Harrisburg – In a September memo to the members of the Pennsylvania House of Representatives, four state legislators outlined their respective bills aimed at reforming how state contracts are awarded.
State Reps. Mike Turzai, R-28th, Allegheny; Doug Reichley, R-134th, Lehigh; Robert Godshall, R-53rd, Montgomery; and Glen Grell, R-87th Cumberland, stated their reasons for introducing the package of bills.
In the memo, they wrote, "For more than one year now, press reports have divulged procurement practices of the Rendell Administration which have avoided using the required procedures of the Procurement Code. The code’s purpose is to award state government contracts through a public bidding process to the ‘lowest responsible bidder.’ However, a January 2007 Special Audit released by the Auditor General revealed the prevalence of this administration to use ‘settlement agreements’ to pay venders without contracts. The audit also found a lack of monitoring invoices before approving payment."
They added that, "These practices spawned ‘the perception of circumventing the competitive bidding process.’"
The memo went on to detail what the legislators claimed were "questionable processes," and wrote that, "…we are introducing a package of procurement reform bills which will clean up any ethical entanglements the administration has created, save taxpayer dollars, and make the operations of the Executive Branch more transparent to the General Assembly, and more importantly, to the general public."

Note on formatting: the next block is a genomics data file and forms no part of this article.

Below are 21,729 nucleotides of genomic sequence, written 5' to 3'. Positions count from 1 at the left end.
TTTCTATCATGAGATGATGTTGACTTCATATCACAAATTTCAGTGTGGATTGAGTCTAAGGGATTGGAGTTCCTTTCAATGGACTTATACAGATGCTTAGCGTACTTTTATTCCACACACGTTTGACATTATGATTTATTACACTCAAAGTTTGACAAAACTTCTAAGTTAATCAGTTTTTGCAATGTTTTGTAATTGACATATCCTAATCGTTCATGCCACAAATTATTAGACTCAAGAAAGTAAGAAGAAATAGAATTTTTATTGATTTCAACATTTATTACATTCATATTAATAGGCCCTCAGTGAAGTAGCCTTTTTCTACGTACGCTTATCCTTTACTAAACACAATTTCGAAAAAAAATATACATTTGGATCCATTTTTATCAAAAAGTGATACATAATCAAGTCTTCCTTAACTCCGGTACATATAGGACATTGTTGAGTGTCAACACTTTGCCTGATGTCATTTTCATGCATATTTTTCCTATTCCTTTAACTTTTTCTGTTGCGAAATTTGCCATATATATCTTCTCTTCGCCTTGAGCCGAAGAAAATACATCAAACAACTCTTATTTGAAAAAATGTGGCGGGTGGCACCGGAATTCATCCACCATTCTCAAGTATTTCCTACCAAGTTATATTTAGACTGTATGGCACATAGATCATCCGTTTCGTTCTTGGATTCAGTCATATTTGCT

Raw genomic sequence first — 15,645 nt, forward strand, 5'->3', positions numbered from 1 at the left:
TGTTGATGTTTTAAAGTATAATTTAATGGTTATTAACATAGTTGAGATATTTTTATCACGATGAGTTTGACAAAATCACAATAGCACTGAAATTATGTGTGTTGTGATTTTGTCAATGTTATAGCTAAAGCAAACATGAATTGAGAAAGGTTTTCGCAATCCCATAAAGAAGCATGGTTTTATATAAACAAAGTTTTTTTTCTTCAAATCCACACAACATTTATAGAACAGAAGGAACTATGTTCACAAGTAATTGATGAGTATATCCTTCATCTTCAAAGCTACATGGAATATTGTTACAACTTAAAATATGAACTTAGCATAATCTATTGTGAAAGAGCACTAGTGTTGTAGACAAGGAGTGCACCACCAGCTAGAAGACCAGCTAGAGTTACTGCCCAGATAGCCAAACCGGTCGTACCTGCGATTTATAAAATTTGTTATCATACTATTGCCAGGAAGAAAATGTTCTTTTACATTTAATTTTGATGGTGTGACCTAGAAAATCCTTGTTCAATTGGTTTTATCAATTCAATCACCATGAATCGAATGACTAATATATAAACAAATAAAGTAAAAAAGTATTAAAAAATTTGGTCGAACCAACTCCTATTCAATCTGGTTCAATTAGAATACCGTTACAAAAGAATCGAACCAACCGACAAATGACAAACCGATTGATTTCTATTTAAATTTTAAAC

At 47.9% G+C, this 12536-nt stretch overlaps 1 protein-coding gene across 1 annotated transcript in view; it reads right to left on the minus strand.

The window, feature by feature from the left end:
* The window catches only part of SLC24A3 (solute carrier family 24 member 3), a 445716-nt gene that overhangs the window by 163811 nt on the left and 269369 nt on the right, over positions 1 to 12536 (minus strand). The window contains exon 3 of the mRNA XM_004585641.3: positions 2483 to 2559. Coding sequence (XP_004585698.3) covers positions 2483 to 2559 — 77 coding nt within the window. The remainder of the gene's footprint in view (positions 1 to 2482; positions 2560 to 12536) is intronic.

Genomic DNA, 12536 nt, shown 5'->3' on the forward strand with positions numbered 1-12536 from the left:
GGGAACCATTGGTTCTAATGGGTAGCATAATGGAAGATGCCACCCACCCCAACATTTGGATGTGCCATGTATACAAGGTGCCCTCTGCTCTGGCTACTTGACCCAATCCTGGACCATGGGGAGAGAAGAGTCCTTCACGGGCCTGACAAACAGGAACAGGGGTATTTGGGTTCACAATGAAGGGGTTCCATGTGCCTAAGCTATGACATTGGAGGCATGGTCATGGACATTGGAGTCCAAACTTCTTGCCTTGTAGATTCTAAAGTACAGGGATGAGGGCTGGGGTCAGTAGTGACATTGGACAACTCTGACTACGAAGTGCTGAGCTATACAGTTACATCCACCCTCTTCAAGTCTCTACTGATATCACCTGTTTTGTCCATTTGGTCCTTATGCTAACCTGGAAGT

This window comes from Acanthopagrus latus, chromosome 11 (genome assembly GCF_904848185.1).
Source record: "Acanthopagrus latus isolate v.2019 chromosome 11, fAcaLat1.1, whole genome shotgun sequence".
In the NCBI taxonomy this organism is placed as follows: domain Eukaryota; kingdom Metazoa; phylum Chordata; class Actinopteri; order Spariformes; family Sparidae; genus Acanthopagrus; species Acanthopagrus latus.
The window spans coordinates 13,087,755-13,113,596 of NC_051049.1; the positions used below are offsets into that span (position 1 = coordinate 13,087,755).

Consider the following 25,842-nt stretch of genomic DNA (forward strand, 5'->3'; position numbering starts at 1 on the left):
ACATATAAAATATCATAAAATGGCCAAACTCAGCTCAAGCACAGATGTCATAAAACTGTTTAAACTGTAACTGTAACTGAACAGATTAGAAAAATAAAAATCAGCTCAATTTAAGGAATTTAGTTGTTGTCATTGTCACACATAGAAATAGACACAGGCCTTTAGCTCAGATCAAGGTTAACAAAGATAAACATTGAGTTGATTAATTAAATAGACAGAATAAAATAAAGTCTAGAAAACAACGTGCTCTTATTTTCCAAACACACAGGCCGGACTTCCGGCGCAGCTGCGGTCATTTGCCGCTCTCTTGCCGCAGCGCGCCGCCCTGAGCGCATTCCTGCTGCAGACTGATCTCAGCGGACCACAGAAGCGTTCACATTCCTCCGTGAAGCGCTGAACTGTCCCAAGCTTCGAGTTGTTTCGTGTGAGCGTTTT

Following is a brief synopsis of each house bill (HB):
HB 2805 (Turzai) – Would remove legal "services" from the definition of those contracts which can be awarded under the emergency provisions of the Procurement Code.
HB 2804 (Grell) – Would require any contract to be awarded as an extension of a currently existing contract to be posted on the DGS website for ten business days before the contract is submitted to the Attorney General for review of form and content.
HB 2397 (Godshall) – Would ban any contract from being awarded to any person, partnership or corporation which donated to the campaign of a candidate for local or state office within one year of the date a contract is posted for public bidding.
HB 2803 (Reichley) – Would require that any contract to be let by the executive, legislative, or judicial branch, or any legislative caucus, with an initial value over $100,000 be subject to the requirements of the procurement code.
The Representatives said that changes in the Procurement Code are needed "to help restore the integrity of state government against contract abuses."
Chris Freind can be reached at [email protected]